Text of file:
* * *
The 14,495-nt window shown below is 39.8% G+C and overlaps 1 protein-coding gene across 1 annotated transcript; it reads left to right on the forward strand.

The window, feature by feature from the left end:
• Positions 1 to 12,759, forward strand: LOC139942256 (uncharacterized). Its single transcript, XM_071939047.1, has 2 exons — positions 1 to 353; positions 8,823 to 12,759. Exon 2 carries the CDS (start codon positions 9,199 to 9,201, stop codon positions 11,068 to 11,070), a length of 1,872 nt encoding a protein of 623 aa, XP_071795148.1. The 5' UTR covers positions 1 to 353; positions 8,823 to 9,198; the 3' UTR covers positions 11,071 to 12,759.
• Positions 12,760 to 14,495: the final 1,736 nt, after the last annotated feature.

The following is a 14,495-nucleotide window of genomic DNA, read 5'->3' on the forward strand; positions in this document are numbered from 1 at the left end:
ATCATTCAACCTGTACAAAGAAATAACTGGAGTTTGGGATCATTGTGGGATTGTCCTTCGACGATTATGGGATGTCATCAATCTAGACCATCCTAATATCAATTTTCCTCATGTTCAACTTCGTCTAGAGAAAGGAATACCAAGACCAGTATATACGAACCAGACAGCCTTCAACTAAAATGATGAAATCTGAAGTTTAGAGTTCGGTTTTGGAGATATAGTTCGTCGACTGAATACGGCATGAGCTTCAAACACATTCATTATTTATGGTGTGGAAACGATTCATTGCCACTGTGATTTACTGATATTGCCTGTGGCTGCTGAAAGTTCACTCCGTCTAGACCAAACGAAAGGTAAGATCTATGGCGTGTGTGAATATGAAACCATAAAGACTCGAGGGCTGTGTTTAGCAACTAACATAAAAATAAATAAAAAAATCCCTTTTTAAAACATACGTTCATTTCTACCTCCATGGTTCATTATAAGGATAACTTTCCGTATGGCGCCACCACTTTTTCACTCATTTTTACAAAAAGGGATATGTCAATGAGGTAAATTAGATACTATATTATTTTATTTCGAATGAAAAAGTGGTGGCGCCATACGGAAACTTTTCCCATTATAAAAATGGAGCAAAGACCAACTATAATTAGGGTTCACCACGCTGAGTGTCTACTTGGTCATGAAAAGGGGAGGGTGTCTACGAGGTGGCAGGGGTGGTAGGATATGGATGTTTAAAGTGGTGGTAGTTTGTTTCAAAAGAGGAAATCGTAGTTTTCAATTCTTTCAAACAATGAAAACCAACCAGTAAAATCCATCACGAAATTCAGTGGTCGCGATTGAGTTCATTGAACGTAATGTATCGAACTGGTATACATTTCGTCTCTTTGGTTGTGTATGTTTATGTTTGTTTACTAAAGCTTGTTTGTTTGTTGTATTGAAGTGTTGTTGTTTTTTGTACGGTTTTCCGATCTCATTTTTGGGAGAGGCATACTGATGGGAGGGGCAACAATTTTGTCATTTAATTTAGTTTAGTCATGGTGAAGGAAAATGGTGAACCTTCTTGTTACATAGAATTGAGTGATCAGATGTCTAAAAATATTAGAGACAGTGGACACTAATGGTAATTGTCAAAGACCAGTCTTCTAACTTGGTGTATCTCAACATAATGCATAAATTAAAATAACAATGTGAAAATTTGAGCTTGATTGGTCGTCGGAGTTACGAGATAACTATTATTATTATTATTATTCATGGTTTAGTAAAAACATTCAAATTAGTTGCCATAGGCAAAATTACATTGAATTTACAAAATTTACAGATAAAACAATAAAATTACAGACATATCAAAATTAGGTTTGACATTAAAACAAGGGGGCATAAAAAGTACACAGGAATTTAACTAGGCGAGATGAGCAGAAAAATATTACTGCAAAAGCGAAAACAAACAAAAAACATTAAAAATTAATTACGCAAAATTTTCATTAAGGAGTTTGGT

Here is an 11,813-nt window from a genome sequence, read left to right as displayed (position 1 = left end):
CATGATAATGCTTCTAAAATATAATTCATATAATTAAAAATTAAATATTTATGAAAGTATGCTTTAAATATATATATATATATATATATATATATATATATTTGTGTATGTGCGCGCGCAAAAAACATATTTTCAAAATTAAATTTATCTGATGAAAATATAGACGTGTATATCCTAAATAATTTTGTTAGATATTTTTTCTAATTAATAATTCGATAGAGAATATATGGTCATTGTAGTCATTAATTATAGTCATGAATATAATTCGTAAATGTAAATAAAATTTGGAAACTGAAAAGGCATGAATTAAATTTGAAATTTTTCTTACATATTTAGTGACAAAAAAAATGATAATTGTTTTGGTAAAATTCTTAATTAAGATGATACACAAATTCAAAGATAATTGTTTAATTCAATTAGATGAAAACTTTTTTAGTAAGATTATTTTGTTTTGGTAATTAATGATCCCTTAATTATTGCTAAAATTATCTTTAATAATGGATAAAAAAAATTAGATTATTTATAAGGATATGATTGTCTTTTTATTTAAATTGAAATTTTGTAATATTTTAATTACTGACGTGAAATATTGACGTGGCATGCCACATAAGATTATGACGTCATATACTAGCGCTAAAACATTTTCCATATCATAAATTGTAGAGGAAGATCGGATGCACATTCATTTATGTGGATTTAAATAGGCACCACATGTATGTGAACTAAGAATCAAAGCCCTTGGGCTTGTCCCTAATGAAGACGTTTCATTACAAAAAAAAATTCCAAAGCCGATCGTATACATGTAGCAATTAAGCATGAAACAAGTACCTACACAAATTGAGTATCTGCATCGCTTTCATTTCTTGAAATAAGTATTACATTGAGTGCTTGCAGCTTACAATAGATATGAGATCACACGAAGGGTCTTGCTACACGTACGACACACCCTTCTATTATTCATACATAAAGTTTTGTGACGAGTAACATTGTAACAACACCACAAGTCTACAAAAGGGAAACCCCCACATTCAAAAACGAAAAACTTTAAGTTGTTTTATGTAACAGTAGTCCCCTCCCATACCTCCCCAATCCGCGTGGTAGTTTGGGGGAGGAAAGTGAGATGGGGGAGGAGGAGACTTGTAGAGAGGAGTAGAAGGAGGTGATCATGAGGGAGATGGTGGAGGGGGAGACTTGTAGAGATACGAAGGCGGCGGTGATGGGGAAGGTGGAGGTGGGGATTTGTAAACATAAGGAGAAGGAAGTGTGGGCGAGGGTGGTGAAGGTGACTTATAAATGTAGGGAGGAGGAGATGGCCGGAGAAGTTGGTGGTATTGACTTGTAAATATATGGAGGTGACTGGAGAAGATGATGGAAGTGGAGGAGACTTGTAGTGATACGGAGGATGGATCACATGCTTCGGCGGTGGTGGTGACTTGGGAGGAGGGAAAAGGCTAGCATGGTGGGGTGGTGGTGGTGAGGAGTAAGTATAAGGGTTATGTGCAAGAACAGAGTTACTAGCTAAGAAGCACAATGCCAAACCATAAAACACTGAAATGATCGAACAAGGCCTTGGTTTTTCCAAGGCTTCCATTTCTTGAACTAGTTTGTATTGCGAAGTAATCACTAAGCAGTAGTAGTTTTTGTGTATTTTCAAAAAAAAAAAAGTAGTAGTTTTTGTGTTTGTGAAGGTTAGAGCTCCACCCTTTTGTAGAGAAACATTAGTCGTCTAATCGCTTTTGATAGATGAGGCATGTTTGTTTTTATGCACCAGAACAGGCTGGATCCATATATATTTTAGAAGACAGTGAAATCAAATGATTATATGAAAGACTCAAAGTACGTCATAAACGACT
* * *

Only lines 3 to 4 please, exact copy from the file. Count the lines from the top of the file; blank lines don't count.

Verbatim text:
• Positions 1 to 12,759, forward strand: LOC139942256 (uncharacterized). Its single transcript, XM_071939047.1, has 2 exons — positions 1 to 353; positions 8,823 to 12,759. Exon 2 carries the CDS (start codon positions 9,199 to 9,201, stop codon positions 11,068 to 11,070), a length of 1,872 nt encoding a protein of 623 aa, XP_071795148.1. The 5' UTR covers positions 1 to 353; positions 8,823 to 9,198; the 3' UTR covers positions 11,071 to 12,759.
• Positions 12,760 to 14,495: the final 1,736 nt, after the last annotated feature.